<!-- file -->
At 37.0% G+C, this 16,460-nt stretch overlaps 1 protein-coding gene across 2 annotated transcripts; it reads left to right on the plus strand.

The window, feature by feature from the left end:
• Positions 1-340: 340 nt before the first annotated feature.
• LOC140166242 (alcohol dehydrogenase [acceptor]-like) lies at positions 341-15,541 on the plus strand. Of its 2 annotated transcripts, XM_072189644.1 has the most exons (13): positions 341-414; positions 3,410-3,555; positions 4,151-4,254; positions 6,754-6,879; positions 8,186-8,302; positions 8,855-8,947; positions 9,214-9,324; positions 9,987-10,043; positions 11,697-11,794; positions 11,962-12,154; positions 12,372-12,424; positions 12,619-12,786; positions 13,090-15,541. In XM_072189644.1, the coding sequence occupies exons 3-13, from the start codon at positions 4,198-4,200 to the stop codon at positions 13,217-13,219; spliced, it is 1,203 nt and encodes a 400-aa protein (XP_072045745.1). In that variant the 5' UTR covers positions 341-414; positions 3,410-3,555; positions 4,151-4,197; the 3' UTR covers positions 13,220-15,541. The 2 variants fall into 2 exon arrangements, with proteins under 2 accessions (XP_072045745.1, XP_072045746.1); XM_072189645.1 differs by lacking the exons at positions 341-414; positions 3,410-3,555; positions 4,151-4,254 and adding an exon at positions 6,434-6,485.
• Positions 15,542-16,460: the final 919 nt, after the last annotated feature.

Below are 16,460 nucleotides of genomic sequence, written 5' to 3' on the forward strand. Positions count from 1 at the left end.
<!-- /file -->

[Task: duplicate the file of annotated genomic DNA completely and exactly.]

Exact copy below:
At 37.0% G+C, this 16,460-nt stretch overlaps 1 protein-coding gene across 2 annotated transcripts; it reads left to right on the plus strand.

The window, feature by feature from the left end:
• Positions 1-340: 340 nt before the first annotated feature.
• LOC140166242 (alcohol dehydrogenase [acceptor]-like) lies at positions 341-15,541 on the plus strand. Of its 2 annotated transcripts, XM_072189644.1 has the most exons (13): positions 341-414; positions 3,410-3,555; positions 4,151-4,254; positions 6,754-6,879; positions 8,186-8,302; positions 8,855-8,947; positions 9,214-9,324; positions 9,987-10,043; positions 11,697-11,794; positions 11,962-12,154; positions 12,372-12,424; positions 12,619-12,786; positions 13,090-15,541. In XM_072189644.1, the coding sequence occupies exons 3-13, from the start codon at positions 4,198-4,200 to the stop codon at positions 13,217-13,219; spliced, it is 1,203 nt and encodes a 400-aa protein (XP_072045745.1). In that variant the 5' UTR covers positions 341-414; positions 3,410-3,555; positions 4,151-4,197; the 3' UTR covers positions 13,220-15,541. The 2 variants fall into 2 exon arrangements, with proteins under 2 accessions (XP_072045745.1, XP_072045746.1); XM_072189645.1 differs by lacking the exons at positions 341-414; positions 3,410-3,555; positions 4,151-4,254 and adding an exon at positions 6,434-6,485.
• Positions 15,542-16,460: the final 919 nt, after the last annotated feature.

Below are 16,460 nucleotides of genomic sequence, written 5' to 3' on the forward strand. Positions count from 1 at the left end.